Third installment of the blog series by students enrolled in MS 211: Ecology of Marine Mammals, Birds and Turtles with faculty member Dr. Gitte McDonald.
By Kate High, SJSU undergraduate taking classes at MLML
Interning in the Vertebrate Ecology Lab at Moss Landing Marine Laboratory this past year has given me countless opportunities to participate in activities most undergraduate students at SJSU might not know exist. I began training for elephant seal research at Año Nuevo State Park at the beginning of January. Even though I’ve had a lot of field experience, I can honestly say I have never been more nervous about a field day in my life. I was getting trained to help with tag re-sights as well as weaner weighing. This was my first time working with pinnipeds and of course we were working with the largest North American species. There are a couple things that stick with me from that first field day. The first one is Dr. McDonald’s ultimate rule “First is our safety, then the animal’s, then comes the science.” The second was being surprised that most males were calm and paid little to no attention to us. This is in contrast to some females, who made my heart jump because of a reaction I got from some seals.
The first time out to Año Nuevo, your head feels like it’s spinning around because there’s so much activity on the beach. You have to be alert and aware of your surroundings, all while trying to collect accurate data. But through all the chaos there are moments when you can appreciate the beauty of the surroundings and the excitement of the work. Before you know it, the season has wrapped up and the beach at Año Nuevo seems empty.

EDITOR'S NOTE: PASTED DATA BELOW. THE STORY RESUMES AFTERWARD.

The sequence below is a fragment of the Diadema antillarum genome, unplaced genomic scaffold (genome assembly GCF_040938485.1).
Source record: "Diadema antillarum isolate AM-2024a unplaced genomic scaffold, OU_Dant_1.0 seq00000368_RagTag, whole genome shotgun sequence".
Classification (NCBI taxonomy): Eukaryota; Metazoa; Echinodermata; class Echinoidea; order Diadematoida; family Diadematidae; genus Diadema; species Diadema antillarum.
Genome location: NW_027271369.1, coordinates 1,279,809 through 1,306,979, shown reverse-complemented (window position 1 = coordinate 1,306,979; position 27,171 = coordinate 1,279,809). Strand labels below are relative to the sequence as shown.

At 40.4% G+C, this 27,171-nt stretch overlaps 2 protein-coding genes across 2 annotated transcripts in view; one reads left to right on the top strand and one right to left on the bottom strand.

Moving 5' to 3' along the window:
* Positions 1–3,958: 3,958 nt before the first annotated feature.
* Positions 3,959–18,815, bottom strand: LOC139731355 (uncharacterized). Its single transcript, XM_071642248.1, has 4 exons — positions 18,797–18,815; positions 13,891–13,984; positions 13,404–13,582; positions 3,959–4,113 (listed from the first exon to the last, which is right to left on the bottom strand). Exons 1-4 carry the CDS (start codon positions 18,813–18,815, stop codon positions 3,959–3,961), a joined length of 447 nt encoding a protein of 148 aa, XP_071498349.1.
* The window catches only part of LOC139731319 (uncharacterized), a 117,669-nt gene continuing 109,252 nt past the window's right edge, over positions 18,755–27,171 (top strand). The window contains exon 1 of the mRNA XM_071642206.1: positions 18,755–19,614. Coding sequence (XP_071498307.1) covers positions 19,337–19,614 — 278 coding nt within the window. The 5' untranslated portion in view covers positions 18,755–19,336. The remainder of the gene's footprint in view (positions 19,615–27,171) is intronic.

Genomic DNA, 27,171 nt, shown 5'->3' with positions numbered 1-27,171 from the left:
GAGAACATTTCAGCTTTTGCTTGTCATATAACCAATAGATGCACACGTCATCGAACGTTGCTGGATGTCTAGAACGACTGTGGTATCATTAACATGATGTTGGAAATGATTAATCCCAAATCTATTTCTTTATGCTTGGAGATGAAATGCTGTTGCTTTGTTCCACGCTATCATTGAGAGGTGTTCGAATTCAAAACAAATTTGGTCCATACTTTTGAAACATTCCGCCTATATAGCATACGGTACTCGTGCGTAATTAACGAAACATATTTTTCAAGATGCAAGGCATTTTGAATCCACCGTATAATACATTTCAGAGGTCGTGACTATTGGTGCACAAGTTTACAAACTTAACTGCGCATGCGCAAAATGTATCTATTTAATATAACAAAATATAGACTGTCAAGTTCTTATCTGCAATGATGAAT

There are many memories I will cherish from my first season at Año. I’ll never forget walking in the crisp air as the sun was rising, and being able to both hear and see the male elephant seals trumpeting in the distance. There were weeks where it seemed as if you couldn’t walk anywhere on the beach because there were so many females and pups packed in. I loved doing tag re-sights of pups and coming across a group of deep sleepers that happened to be snoring, or weaners that would accidentally roll down a hill. I’ll always remember my individual trip out with Dr. McDonald as a great chance to ask questions and to hear about her experiences in the field. Although some days it was windy and raining and we were wet and cold, being out in the field and having this experience was a privilege.
Some might wonder if the researchers doing field work out at Año Nuevo get tired of their work out there – my answer would be an immediate “No.” The group of researchers and volunteers I worked with were always enthusiastic and supportive, and willing to teach. I was always ready for field day as soon as my alarm went off. I would tell myself before I went out each time, “A million people would kill for this experience and to be in your shoes. Don’t take today for granted.” And as cheesy as it sounds, Año Nuevo never got less magical for me.